- Case Report
- Open Access
Incidental cystadenocarcinoma of the appendix in a patient undergoing laparoscopic right hemicolectomy for caecal cancer: a case report
© licensee BioMed Central Ltd. 2009
- Received: 27 October 2008
- Accepted: 18 April 2009
- Published: 9 June 2009
Primary appendiceal neoplasms are rare and usually found incidentally after appendicectomy for suspected appendicitis. We report a case of a perforated cystadenocarcinoma of the appendix occurring synchronously with caecal adenocarcinoma in an 81-year-old woman without abdominal symptoms or signs, who presented with iron deficiency anaemia.
- Endometrial Cancer
- Acute Appendicitis
- Suspected Appendicitis
Primary appendiceal neoplasms are uncommon  and usually found incidentally after appendicectomy for suspected appendicitis . Preoperative diagnosis is frequently difficult. Whilst the symptoms are typically non-specific, imaging studies are not usually diagnostic . Here, we report a case of cystadenocarcinoma of the appendix presenting asymptomatically and occurring synchronously with caecal adenocarcinoma. This rare but important incidental finding in a patient without any abdominal signs or symptoms is significant for the management and prognosis of the patient. A laparoscopic approach allowed excellent assessment of the disease and its extent without compromising oncological principles or further therapeutic intervention that may be required.
Histology of the resected specimen demonstrated a T3N1M0 adenocarcinoma of the caecum with 2 out of 14 lymph nodes containing tumour cells. Surprisingly a mucinous neoplasm of the appendix was also identified, separated from the caecal tumour by a segment of normal caecal mucosa. Each tumour had a distinct morphology. The cytological characteristics of the caecal tumour were typical of a moderately differentiated colonic adenocarcinoma (Figure 1d), whist the appendiceal tumour had a striking viliform structure with abundant basal nuclei and mucin extruding through and onto the serosal surface (Figure 1e). Neoplastic cells were not seen on the appendix serosa or within the mucinous deposits. Immunohistochemistry using an antibody against p53 (not shown) demonstrated over expression of the abnormal protein in the caecal lesion, whereas the appendiceal tumour was devoid of positive staining. There were also differences in cell proliferation rates in the two tumours, as demonstrated by immunostaining with Ki67 (not shown), which was strongly positive in the caecal carcinoma but weak in the appendiceal lesion. No abnormal cells or mucin were detected in the resected omentum.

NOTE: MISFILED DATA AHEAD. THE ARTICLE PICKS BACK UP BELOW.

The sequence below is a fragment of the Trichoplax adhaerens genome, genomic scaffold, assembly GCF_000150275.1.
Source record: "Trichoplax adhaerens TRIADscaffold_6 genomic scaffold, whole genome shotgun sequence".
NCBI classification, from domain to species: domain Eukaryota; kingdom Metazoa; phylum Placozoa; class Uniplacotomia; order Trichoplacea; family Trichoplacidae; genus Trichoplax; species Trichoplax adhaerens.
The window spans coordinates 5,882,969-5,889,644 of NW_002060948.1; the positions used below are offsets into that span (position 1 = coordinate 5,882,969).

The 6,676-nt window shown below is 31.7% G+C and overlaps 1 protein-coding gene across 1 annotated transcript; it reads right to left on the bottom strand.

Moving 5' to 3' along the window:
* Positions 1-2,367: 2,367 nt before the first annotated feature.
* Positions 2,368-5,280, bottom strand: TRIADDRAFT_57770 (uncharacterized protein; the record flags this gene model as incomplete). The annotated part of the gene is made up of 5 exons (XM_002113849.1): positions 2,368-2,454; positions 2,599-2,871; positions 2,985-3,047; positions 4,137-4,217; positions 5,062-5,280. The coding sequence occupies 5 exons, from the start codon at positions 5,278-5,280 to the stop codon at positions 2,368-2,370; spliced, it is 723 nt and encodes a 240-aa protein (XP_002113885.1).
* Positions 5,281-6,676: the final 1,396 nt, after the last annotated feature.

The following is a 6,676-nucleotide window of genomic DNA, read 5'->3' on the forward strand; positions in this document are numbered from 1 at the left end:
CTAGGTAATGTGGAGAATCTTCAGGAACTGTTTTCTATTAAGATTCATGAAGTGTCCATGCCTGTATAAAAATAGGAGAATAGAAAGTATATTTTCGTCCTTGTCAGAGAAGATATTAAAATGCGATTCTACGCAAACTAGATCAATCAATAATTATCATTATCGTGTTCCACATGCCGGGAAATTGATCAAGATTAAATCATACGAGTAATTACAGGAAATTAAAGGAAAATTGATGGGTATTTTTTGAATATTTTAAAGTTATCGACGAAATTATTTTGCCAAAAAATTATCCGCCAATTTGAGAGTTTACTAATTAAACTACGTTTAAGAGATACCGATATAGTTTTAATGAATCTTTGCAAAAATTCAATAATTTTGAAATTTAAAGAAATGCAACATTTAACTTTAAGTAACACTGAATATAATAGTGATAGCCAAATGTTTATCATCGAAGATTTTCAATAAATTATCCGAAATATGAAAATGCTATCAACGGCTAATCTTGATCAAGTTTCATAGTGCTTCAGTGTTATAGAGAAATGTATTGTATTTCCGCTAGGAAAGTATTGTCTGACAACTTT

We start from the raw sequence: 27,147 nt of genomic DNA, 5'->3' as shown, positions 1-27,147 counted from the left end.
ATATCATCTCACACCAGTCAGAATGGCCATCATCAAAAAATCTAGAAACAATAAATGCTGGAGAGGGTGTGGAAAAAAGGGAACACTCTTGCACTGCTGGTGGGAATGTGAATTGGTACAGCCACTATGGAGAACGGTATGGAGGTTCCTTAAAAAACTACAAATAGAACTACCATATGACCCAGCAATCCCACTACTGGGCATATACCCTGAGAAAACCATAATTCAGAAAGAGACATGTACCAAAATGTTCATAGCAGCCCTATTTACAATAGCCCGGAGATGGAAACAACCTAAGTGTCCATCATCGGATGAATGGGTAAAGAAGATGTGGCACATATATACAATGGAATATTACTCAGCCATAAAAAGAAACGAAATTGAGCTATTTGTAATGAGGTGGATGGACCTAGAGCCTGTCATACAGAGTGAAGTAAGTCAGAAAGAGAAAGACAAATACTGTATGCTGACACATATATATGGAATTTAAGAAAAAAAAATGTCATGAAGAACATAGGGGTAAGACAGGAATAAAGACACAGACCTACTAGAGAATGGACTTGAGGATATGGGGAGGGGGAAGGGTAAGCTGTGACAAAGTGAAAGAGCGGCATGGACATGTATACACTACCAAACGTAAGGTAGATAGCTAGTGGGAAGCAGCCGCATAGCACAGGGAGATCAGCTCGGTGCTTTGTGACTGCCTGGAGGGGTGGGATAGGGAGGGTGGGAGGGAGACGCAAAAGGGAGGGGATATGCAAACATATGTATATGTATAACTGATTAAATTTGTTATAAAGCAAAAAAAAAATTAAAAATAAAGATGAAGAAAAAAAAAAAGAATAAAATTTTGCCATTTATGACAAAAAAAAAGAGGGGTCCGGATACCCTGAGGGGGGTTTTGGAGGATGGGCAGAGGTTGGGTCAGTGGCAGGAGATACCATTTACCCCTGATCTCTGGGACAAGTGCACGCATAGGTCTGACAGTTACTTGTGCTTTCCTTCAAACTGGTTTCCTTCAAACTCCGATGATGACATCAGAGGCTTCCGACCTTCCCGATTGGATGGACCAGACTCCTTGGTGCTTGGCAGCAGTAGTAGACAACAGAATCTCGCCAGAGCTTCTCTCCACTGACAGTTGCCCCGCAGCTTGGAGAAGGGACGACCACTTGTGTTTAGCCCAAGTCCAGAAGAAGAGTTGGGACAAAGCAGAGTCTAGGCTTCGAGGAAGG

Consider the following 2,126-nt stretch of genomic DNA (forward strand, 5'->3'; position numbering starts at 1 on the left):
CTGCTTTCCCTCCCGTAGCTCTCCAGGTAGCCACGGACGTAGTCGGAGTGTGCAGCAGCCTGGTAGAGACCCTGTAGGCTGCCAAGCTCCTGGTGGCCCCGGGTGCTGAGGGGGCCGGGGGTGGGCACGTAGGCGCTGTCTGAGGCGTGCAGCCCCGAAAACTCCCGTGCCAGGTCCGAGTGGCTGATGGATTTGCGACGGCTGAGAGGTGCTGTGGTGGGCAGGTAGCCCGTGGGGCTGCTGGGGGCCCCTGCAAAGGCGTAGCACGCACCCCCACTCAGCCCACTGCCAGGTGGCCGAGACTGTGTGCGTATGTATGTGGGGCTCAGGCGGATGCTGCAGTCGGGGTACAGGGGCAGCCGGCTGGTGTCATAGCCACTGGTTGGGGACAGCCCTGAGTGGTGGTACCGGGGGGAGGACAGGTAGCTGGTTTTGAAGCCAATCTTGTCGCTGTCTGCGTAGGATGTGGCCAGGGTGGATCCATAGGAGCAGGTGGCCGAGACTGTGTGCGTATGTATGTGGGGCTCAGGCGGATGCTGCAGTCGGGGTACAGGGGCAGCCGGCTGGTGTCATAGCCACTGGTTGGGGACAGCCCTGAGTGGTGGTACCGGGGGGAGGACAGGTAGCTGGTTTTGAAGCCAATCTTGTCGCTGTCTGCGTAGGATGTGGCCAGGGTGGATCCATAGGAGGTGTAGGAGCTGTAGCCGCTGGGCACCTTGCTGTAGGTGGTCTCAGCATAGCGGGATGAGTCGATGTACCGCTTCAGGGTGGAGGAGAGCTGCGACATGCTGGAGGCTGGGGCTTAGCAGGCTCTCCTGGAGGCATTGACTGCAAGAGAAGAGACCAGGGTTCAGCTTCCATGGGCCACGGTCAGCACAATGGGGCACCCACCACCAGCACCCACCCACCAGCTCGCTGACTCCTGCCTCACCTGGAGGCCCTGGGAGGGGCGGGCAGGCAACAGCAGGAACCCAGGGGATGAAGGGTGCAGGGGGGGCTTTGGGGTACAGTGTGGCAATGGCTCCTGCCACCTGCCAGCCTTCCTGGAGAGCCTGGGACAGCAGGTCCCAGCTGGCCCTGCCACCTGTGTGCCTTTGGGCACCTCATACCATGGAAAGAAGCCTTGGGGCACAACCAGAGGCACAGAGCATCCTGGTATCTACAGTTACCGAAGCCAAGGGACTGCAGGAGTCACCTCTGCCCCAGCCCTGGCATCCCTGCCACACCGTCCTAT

Neoplasia of the appendix, although rare, is an important diagnosis to consider in patients with a mucocele of the appendix. The clinical presentation of tumours of the appendix can be similar to acute appendicitis and frequently the diagnosis is made incidentally . The frequency of appendix specimens removed for suspected appendicitis that contain a neoplasm is 0.08% . The diagnosis of cystadenocarcinoma of the appendix in this case was surprising as we had assumed that the mucocele was secondary to obliteration of the appendiceal orifice by caecal cancer. Pre-operative diagnosis is often challenging and infrequent but when a mucocele of the appendix is identified, a primary appendiceal tumour should be considered. CT imaging typically identifies a cystic nodular mass with an enhancing wall in the right iliac fossa . Perforation of the mucocele resulting in dissemination of tumour cells can occur and examination of the peritoneal cavity in our patient revealed mucinous deposits adjacent to the perforated appendix. Interestingly, when a patient presents with a cystadenocarcinoma of the appendix a second gastrointestinal tumour is present in 20-40% of cases . The synchronous caecal tumour in our patient necessitated full resection of the right hemicolon and its mesentery, which was performed laparoscopically and with adherence to oncological principles. Evidence supporting a laparoscopic approach to treatment for cystadenocarcinoma of the appendix is limited to a few reports, although resection of other primary appendiceal tumours has been safely effected using laparoscopic surgery . In our experience, performing the resection laparoscopically did not compromise oncological safety and in fact we were afforded excellent views of the whole peritoneal cavity allowing assessment of disease extent and good access to remove all visible mucinous deposits.
Cystadenocarcinoma of the appendix is an important diagnosis to consider in patients diagnosed with a mucocele of the appendix. Although the these tumours usually present clinically like acute appendicitis, this case was interesting because the mucocele remained completely asymptomatic despite perforation and the patient presented with systemic symptoms related to a second colonic neoplasm.
Written informed consent was obtained from the patient for publication of this case report and accompanying images. A copy of the written consent is available for review by the Editor-in-Chief of this journal.
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